Wed, May 30, 2012 - Page 3 News List

Russia’s ‘no’ on arms sale to China aids Taiwan

By J. Michael Cole  /  Staff reporter

The Taiwanese air force will perhaps sigh in relief at the news that Russia is refusing to sell China Sukhoi Su-35 multirole aircraft — one of the world’s most advanced fighters — and top-of-the-line S-400 air defense systems over fears that Chinese engineers could eventually copy the technology.

The Russian-language Kommersant business newspaper reported earlier this year that Beijing last year had requested 48 Su-35s, valued at more than US$4 billion, as well as an unspecified number of S-400 systems.

With Taiwan already playing catch-up in the race for control of airspace in the Taiwan Strait, this development will provide relief, as the introduction of the Su-35 would have added to Taipei’s headaches.

Despite the impressive capabilities of the Su-35 — a so-called “four-plus-plus generation” aircraft — US analysts argue that the Lockheed Martin F-35, which Taiwan might now be interested in acquiring, is a superior fighter.

Ariel Cohen, a defense analyst at the Heritage Foundation, claims that the F-35’s superiority stems from the Su-35 being a “modernization” of its “progenitor,” the Su-27, while the F-35 is a new model.

“The Russians have some good specific system technologies, [but] their ability to effectively integrate them often lags behind that of the West,” Cohen said.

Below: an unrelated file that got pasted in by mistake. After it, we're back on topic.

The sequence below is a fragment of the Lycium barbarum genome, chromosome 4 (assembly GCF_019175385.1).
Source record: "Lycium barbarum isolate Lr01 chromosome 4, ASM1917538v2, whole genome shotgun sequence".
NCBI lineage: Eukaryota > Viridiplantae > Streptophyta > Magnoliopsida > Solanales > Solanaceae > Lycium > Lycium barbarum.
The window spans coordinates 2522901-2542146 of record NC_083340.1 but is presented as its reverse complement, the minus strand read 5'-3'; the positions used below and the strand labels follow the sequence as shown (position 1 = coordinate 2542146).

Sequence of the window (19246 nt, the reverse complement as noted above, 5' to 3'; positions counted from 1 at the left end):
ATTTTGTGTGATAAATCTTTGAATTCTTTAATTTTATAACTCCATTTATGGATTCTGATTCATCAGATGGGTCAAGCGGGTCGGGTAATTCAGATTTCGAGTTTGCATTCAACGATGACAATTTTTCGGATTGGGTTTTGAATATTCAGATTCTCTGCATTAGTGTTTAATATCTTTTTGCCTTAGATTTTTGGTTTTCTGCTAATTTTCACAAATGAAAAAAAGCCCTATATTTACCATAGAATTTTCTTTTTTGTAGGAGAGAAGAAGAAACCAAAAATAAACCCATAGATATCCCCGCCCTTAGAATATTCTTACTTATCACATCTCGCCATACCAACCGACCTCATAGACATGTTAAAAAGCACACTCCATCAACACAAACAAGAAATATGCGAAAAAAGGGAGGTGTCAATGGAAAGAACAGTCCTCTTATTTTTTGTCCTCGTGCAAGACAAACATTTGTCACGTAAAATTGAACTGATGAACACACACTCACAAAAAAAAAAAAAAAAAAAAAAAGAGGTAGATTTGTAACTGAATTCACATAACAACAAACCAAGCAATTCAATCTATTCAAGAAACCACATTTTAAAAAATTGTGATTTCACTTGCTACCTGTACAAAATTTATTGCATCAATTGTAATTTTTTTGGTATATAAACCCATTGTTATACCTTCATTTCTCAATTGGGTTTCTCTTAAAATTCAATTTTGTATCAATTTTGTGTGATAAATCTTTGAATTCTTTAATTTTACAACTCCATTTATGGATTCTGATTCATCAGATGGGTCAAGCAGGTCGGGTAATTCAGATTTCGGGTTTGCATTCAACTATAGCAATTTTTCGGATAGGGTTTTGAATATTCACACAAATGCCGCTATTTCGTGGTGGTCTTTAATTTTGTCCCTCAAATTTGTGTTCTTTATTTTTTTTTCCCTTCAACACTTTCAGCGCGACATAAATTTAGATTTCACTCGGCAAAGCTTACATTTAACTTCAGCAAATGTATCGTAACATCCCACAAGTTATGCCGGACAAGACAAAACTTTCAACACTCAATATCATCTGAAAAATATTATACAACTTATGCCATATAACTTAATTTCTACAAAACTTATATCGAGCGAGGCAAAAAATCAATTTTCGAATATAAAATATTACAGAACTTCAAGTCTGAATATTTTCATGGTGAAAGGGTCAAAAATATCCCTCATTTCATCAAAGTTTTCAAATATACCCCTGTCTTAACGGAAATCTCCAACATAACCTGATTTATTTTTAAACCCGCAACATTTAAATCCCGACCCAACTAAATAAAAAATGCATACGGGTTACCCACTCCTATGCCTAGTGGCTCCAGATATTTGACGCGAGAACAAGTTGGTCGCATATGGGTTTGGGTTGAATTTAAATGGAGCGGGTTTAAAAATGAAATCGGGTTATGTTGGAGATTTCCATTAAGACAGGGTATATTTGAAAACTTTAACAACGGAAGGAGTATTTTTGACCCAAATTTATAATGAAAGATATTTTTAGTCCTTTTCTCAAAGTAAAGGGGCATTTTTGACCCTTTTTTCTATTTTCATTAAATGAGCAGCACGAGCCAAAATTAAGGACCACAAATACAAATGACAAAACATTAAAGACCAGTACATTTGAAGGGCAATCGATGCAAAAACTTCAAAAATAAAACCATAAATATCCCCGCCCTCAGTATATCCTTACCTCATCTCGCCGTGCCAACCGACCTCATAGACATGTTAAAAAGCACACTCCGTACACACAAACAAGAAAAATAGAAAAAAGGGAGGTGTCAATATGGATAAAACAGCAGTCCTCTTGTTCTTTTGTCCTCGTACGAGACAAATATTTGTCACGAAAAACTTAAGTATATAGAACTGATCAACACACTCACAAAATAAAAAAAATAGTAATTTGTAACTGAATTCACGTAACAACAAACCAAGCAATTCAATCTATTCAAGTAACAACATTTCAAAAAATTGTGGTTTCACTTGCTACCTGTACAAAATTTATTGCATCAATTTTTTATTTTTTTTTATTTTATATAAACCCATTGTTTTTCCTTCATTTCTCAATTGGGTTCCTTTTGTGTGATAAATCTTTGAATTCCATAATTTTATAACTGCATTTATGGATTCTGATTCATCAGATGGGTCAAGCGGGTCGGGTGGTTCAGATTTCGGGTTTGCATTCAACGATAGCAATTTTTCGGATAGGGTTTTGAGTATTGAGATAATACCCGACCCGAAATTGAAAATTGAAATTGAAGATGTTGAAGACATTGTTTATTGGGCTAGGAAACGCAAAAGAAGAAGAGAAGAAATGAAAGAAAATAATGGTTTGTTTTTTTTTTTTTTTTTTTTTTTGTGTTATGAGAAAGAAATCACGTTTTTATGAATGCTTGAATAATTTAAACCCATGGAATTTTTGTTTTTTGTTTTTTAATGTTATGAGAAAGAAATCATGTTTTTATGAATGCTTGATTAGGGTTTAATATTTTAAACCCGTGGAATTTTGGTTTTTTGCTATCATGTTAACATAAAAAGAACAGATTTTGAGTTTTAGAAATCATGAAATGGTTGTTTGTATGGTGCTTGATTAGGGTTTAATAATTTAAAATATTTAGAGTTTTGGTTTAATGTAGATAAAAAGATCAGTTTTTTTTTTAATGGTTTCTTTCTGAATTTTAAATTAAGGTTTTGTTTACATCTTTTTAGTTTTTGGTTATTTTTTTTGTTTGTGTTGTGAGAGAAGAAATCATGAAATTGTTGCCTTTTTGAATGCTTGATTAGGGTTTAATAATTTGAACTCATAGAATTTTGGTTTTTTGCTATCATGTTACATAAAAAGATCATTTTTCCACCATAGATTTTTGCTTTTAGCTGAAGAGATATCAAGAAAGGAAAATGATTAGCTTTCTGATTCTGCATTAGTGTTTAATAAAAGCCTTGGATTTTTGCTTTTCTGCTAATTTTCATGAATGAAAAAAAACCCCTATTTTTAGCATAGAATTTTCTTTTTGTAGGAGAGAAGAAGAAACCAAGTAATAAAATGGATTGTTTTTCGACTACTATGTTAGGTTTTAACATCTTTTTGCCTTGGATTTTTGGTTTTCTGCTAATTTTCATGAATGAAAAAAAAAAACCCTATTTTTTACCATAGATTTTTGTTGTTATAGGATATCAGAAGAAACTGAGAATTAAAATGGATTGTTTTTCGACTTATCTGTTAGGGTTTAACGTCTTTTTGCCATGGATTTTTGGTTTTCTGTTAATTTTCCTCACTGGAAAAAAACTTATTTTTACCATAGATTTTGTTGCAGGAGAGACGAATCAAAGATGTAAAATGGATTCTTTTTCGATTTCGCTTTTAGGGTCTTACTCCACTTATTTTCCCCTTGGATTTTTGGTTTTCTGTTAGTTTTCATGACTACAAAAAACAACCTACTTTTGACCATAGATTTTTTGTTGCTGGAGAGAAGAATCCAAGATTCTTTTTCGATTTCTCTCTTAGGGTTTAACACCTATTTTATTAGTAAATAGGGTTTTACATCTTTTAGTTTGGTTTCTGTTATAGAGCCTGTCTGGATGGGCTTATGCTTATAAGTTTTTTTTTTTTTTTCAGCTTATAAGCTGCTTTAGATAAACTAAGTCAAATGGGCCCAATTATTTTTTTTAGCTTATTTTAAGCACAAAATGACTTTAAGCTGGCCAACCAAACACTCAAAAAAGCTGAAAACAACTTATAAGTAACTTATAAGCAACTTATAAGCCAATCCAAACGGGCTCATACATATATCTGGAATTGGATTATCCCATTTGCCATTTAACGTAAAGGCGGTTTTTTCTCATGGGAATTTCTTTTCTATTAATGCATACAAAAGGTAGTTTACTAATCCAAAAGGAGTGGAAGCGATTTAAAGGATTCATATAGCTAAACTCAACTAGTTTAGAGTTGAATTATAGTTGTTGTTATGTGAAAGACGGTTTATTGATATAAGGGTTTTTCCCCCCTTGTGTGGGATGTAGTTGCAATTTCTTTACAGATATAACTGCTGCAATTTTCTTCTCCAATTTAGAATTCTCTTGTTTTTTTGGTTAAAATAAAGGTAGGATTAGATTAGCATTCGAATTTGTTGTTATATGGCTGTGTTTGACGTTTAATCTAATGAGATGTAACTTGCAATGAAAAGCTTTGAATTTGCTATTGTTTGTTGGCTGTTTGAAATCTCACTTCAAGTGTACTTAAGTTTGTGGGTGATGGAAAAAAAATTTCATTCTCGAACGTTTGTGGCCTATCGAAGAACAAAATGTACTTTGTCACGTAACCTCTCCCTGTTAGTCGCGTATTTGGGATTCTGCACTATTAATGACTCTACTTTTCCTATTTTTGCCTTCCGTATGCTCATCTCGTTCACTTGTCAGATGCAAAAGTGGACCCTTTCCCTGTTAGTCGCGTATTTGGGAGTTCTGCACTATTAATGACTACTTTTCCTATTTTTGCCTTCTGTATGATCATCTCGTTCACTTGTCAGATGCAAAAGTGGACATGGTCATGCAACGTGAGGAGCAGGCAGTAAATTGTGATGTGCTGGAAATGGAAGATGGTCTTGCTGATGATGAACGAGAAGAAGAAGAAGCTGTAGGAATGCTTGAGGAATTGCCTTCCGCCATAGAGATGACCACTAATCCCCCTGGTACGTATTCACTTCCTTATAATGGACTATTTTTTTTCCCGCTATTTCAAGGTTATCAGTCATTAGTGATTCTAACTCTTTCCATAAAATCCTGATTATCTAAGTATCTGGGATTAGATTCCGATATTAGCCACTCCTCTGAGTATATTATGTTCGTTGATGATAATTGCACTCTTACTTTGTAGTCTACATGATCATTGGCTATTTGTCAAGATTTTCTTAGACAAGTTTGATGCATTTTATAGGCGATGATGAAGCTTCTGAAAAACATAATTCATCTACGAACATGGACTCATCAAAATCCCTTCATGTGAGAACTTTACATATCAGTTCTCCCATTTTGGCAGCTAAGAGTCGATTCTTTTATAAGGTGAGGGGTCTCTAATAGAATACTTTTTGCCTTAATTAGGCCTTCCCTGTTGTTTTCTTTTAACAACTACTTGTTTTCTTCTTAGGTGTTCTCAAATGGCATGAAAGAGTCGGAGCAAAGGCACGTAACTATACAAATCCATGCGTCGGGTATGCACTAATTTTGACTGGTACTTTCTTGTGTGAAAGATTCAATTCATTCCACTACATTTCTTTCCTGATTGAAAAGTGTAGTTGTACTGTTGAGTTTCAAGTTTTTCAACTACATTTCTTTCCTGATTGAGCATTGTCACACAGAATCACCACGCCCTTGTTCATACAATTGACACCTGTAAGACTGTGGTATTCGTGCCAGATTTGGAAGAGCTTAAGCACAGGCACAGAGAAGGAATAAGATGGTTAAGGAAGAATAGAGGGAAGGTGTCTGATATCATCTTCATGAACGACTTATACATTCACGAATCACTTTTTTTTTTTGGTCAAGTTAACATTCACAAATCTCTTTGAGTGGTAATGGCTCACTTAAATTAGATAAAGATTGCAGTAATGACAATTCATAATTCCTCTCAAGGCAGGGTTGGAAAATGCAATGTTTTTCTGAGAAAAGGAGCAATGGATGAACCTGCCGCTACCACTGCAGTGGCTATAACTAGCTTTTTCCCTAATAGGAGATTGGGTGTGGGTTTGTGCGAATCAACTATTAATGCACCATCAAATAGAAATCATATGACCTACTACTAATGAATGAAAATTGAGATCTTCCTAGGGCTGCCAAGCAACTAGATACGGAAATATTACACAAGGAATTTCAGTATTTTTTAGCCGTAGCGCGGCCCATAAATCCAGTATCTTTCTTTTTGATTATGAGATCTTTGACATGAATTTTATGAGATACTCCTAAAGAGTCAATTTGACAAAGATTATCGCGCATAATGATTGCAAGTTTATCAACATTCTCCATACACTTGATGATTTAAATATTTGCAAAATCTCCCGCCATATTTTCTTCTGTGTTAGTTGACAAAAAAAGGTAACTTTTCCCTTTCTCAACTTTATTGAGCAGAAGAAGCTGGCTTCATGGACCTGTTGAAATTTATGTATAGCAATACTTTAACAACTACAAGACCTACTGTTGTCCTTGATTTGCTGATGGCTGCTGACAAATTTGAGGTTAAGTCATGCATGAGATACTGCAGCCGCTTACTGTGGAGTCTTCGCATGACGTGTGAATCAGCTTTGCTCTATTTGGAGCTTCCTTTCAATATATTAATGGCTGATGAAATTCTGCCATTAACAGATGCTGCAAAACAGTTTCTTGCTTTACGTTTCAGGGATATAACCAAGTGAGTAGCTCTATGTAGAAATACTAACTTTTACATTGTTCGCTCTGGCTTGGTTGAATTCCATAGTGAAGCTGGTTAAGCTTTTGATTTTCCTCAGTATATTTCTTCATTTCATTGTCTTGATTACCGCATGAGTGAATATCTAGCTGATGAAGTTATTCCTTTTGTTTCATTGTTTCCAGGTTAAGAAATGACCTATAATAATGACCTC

Aircraft currently in service in Taiwan’s air force, or the F-16C/D that it has sought since 2006, would not have a similar edge.

For its part, with a range of approximately 400km, the S-400 surface-to-air missile (SAM) system would have posed a serious threat to aircraft taking off from Taiwan, complementing China’s deployment of several 200km-range Russian-made S-300PMU-1 and S-300PMU-2 SAMs around cities and in Fujian Province facing Taiwan. China also deploys the HQ-9, a derivative of the S-300.

According to reports, China had planned to deploy the S-400 around its major cities to protect against incoming aircraft and ballistic targets.

At the heart of Moscow’s reluctance to release the defense articles to China are the aircraft’s engines and advanced passive electronically scanned array (PESA) radar systems, the defense magazine Kanwa reported in its latest issue.

Relations between the two countries were strained recently over allegations that China’s Shenyang J-11B was a replica of the Russian-made Su-27.

China cancelled an order for 95 Su-27s last year after launched serial production of the J-11.

Russia has also often complained about China’s reverse engineering of its systems for production of its own cheaper export versions to compete against the Russian originals.

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